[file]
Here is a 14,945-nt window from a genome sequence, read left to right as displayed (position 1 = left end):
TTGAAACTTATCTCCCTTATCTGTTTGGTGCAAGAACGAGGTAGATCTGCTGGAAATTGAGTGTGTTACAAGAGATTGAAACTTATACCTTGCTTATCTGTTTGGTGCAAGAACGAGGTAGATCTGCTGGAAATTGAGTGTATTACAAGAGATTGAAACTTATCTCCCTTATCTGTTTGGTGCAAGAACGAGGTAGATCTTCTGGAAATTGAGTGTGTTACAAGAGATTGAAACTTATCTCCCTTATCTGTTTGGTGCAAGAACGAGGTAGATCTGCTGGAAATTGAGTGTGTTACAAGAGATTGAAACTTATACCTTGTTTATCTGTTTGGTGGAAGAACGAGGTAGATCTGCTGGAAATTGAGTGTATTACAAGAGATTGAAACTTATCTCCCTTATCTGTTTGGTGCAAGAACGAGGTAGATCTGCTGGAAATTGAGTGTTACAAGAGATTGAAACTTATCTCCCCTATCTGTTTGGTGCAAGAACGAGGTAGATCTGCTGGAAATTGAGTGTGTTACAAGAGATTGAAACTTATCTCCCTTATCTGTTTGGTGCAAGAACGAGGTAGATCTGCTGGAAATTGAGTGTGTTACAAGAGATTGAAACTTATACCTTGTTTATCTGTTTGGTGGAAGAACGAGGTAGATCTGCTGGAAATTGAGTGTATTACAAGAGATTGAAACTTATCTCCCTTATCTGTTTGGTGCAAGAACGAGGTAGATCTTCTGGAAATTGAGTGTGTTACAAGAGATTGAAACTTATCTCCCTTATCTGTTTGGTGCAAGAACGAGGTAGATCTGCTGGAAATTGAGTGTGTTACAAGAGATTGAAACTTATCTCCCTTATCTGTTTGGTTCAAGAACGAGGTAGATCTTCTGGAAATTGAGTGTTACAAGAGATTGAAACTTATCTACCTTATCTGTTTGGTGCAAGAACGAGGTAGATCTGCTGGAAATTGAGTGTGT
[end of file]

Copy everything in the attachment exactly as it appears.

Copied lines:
Here is a 14,945-nt window from a genome sequence, read left to right as displayed (position 1 = left end):
TTGAAACTTATCTCCCTTATCTGTTTGGTGCAAGAACGAGGTAGATCTGCTGGAAATTGAGTGTGTTACAAGAGATTGAAACTTATACCTTGCTTATCTGTTTGGTGCAAGAACGAGGTAGATCTGCTGGAAATTGAGTGTATTACAAGAGATTGAAACTTATCTCCCTTATCTGTTTGGTGCAAGAACGAGGTAGATCTTCTGGAAATTGAGTGTGTTACAAGAGATTGAAACTTATCTCCCTTATCTGTTTGGTGCAAGAACGAGGTAGATCTGCTGGAAATTGAGTGTGTTACAAGAGATTGAAACTTATACCTTGTTTATCTGTTTGGTGGAAGAACGAGGTAGATCTGCTGGAAATTGAGTGTATTACAAGAGATTGAAACTTATCTCCCTTATCTGTTTGGTGCAAGAACGAGGTAGATCTGCTGGAAATTGAGTGTTACAAGAGATTGAAACTTATCTCCCCTATCTGTTTGGTGCAAGAACGAGGTAGATCTGCTGGAAATTGAGTGTGTTACAAGAGATTGAAACTTATCTCCCTTATCTGTTTGGTGCAAGAACGAGGTAGATCTGCTGGAAATTGAGTGTGTTACAAGAGATTGAAACTTATACCTTGTTTATCTGTTTGGTGGAAGAACGAGGTAGATCTGCTGGAAATTGAGTGTATTACAAGAGATTGAAACTTATCTCCCTTATCTGTTTGGTGCAAGAACGAGGTAGATCTTCTGGAAATTGAGTGTGTTACAAGAGATTGAAACTTATCTCCCTTATCTGTTTGGTGCAAGAACGAGGTAGATCTGCTGGAAATTGAGTGTGTTACAAGAGATTGAAACTTATCTCCCTTATCTGTTTGGTTCAAGAACGAGGTAGATCTTCTGGAAATTGAGTGTTACAAGAGATTGAAACTTATCTACCTTATCTGTTTGGTGCAAGAACGAGGTAGATCTGCTGGAAATTGAGTGTGT